was making decisions and building a program that would I mpact the success of the high school band. I was working closely with band parents to assist me with the management of the program. Making those types of decisions is a part of leadership. Helping students and parents taught me a lot about leadership. After serving as an assistant principal for five years, I realize that in order to successfully help students, parents, and teachers, I need to be passionate and persistent. I must seek out partners and develop protégés. To me, to be a successful school leader, a school leader must possess passion, persistence, partners, and protégés.
In a school setting, I believe that a leader must be passionate about their position. I have a compelling enthusiasm to help teachers improve their craft, to encourage students to always maximize their potential, and to communicate with stakeholders about the school’s vision. I am passionate about my professional development as a leader. I am always reading, listening, and sharing ways to improve my craft, maximize my strengths, and model the school’s mission.
On my desk I have a rock with the statement, “Persistence prevails when all else fails.” Persistence is another good quality to possess in leadership. Successful leaders are those individuals who remain committed to the task at hand. Success is a process. Along the way, there will be times of victories and times of strife. It is important to celebrate and acknowledge the successful “baby steps” along the way. Especially when times get rough, people in the work force want to follow a leader who is persistent, who, with integrity, makes necessary adjustments along the way, and finishes the job.
Successful schools rarely thrive as a result of an individual handling the decisions and affairs of the school. Leadership must be a team effort. Building effective partnerships with other school personnel is an important piece to maintaining and sustaining successful schools. I am a strong supporter of building your think tank. These partners bring strengths to the table in making and carrying out the decisions. A successful leader knows the importance of an inner circle. The inner circle consists of other colleagues. Their partnership will challenge, push, and encourage each other to grow professional and personally.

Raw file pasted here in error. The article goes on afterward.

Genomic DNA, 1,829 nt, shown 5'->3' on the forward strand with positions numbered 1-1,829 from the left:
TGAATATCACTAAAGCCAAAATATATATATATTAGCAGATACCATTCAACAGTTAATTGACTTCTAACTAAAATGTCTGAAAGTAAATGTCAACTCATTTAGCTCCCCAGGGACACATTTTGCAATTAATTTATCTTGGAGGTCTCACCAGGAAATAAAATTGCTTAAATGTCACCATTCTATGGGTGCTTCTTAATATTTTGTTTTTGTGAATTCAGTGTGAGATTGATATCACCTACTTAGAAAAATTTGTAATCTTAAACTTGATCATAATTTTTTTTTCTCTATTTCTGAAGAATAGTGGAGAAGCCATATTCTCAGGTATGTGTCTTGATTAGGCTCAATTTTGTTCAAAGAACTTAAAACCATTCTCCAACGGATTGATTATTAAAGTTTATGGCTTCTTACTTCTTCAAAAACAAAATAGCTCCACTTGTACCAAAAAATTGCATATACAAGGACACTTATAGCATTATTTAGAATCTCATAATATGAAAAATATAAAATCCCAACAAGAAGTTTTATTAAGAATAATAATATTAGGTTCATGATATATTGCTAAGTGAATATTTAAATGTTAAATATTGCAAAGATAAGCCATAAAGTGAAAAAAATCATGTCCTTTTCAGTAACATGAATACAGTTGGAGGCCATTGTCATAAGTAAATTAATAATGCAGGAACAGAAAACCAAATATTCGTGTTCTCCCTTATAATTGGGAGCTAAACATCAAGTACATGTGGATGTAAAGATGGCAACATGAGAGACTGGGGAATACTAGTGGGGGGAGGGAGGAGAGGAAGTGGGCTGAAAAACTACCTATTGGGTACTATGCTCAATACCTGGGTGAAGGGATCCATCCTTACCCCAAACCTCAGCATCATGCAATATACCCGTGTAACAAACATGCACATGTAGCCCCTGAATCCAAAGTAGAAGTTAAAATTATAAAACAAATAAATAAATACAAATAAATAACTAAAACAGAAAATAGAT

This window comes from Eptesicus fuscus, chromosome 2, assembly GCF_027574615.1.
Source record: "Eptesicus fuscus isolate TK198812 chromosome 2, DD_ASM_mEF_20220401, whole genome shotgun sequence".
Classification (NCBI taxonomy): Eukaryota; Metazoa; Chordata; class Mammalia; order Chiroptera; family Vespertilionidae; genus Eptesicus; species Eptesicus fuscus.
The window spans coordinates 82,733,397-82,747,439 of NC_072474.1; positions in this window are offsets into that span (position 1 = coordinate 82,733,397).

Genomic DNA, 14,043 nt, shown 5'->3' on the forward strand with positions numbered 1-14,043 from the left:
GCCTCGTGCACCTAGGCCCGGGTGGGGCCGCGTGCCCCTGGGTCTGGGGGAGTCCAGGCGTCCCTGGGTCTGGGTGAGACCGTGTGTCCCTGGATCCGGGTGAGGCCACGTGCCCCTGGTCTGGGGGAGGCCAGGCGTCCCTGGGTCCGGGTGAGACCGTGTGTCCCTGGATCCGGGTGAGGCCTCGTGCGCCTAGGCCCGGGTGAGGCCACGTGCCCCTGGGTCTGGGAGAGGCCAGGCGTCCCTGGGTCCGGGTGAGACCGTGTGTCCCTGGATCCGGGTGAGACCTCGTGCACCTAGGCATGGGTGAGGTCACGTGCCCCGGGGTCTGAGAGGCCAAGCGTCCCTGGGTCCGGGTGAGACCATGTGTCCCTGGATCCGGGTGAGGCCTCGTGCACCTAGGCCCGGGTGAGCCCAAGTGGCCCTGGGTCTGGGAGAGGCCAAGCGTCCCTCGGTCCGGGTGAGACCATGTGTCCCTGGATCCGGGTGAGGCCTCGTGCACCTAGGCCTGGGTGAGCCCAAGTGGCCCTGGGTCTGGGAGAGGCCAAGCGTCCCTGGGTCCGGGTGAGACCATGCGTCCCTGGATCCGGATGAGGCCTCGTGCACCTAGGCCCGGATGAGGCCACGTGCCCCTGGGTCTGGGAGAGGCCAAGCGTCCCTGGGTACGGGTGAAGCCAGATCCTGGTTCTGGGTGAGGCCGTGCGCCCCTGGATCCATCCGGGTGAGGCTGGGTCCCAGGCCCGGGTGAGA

One day, you will leave your school. What will be your legacy? Who will carry the torch? How will you know that the school's success will continue? You have to develop protégés. These are the individuals that will continue with the school's mission and vision. Developing protégés will take time, training, and practice. The saying goes that "Rome wasn't built in a day." Your understudies must buy in with the mission and vision. They must believe and profess that they know what (vision) it takes to be a successful school, and they must be able to tell you how (mission) to get there. If they can lead the way, as a school leader, you must give them opportunities, practice time if you will, to experiences the highs and lows of making decisions. To grow as a leader, you have to learn from the good AND the bad decisions. As the saying goes "practice makes perfect." Well, we will never get it right, but we can learn from the experiences so that next time, our efforts have a better return or outcome.
Someone once said that if you think you are in front leading others but no one is following, you are just taking a walk. Successful leaders realize the importance of followers. But even more so, successful leaders know that building leaders from within and growing leadership capacity is an integral part to sustainability. I believe school leaders need to seek out potential leaders in the school system, maximize their potential, and support them along the process. Since leadership is influence, I believe a school leader needs to be passionate and persistent. People will follow a school leader who possesses passion and persistence. Finally, to maintain and sustain the school's vision, a leader needs to build partnerships and grow protégés.